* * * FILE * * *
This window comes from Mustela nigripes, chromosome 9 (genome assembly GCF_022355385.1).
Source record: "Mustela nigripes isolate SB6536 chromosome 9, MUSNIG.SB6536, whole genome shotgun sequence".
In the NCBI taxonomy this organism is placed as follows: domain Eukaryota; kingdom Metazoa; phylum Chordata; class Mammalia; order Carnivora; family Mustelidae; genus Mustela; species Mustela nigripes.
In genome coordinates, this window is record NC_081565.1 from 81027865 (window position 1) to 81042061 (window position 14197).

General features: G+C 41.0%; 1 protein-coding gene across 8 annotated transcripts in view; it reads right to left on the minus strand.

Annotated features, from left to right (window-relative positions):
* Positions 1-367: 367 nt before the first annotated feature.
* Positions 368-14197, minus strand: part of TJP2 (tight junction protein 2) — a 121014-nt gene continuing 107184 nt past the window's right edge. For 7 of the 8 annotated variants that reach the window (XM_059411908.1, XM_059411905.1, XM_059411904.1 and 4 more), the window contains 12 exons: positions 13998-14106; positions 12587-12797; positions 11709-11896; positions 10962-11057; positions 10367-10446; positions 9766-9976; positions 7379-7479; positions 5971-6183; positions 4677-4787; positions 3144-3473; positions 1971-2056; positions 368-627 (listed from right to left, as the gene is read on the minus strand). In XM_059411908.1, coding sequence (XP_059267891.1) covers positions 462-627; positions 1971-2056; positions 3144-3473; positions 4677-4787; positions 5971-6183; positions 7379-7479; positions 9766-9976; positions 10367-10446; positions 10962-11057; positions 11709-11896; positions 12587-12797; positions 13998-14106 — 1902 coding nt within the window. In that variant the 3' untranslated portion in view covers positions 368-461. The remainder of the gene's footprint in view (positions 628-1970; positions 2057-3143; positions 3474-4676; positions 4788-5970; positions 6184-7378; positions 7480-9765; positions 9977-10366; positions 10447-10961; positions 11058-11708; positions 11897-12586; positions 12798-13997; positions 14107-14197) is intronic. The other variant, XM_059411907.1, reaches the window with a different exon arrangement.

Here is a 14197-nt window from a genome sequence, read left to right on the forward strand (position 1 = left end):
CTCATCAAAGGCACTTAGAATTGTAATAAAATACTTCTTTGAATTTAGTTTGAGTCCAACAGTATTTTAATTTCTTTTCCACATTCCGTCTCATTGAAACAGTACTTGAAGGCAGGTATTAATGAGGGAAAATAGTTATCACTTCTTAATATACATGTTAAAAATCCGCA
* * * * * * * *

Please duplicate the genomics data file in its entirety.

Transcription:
This window comes from Mustela nigripes, chromosome 9 (genome assembly GCF_022355385.1).
Source record: "Mustela nigripes isolate SB6536 chromosome 9, MUSNIG.SB6536, whole genome shotgun sequence".
In the NCBI taxonomy this organism is placed as follows: domain Eukaryota; kingdom Metazoa; phylum Chordata; class Mammalia; order Carnivora; family Mustelidae; genus Mustela; species Mustela nigripes.
In genome coordinates, this window is record NC_081565.1 from 81027865 (window position 1) to 81042061 (window position 14197).

General features: G+C 41.0%; 1 protein-coding gene across 8 annotated transcripts in view; it reads right to left on the minus strand.

Annotated features, from left to right (window-relative positions):
* Positions 1-367: 367 nt before the first annotated feature.
* Positions 368-14197, minus strand: part of TJP2 (tight junction protein 2) — a 121014-nt gene continuing 107184 nt past the window's right edge. For 7 of the 8 annotated variants that reach the window (XM_059411908.1, XM_059411905.1, XM_059411904.1 and 4 more), the window contains 12 exons: positions 13998-14106; positions 12587-12797; positions 11709-11896; positions 10962-11057; positions 10367-10446; positions 9766-9976; positions 7379-7479; positions 5971-6183; positions 4677-4787; positions 3144-3473; positions 1971-2056; positions 368-627 (listed from right to left, as the gene is read on the minus strand). In XM_059411908.1, coding sequence (XP_059267891.1) covers positions 462-627; positions 1971-2056; positions 3144-3473; positions 4677-4787; positions 5971-6183; positions 7379-7479; positions 9766-9976; positions 10367-10446; positions 10962-11057; positions 11709-11896; positions 12587-12797; positions 13998-14106 — 1902 coding nt within the window. In that variant the 3' untranslated portion in view covers positions 368-461. The remainder of the gene's footprint in view (positions 628-1970; positions 2057-3143; positions 3474-4676; positions 4788-5970; positions 6184-7378; positions 7480-9765; positions 9977-10366; positions 10447-10961; positions 11058-11708; positions 11897-12586; positions 12798-13997; positions 14107-14197) is intronic. The other variant, XM_059411907.1, reaches the window with a different exon arrangement.

Here is a 14197-nt window from a genome sequence, read left to right on the forward strand (position 1 = left end):
CTCATCAAAGGCACTTAGAATTGTAATAAAATACTTCTTTGAATTTAGTTTGAGTCCAACAGTATTTTAATTTCTTTTCCACATTCCGTCTCATTGAAACAGTACTTGAAGGCAGGTATTAATGAGGGAAAATAGTTATCACTTCTTAATATACATGTTAAAAATCCGCA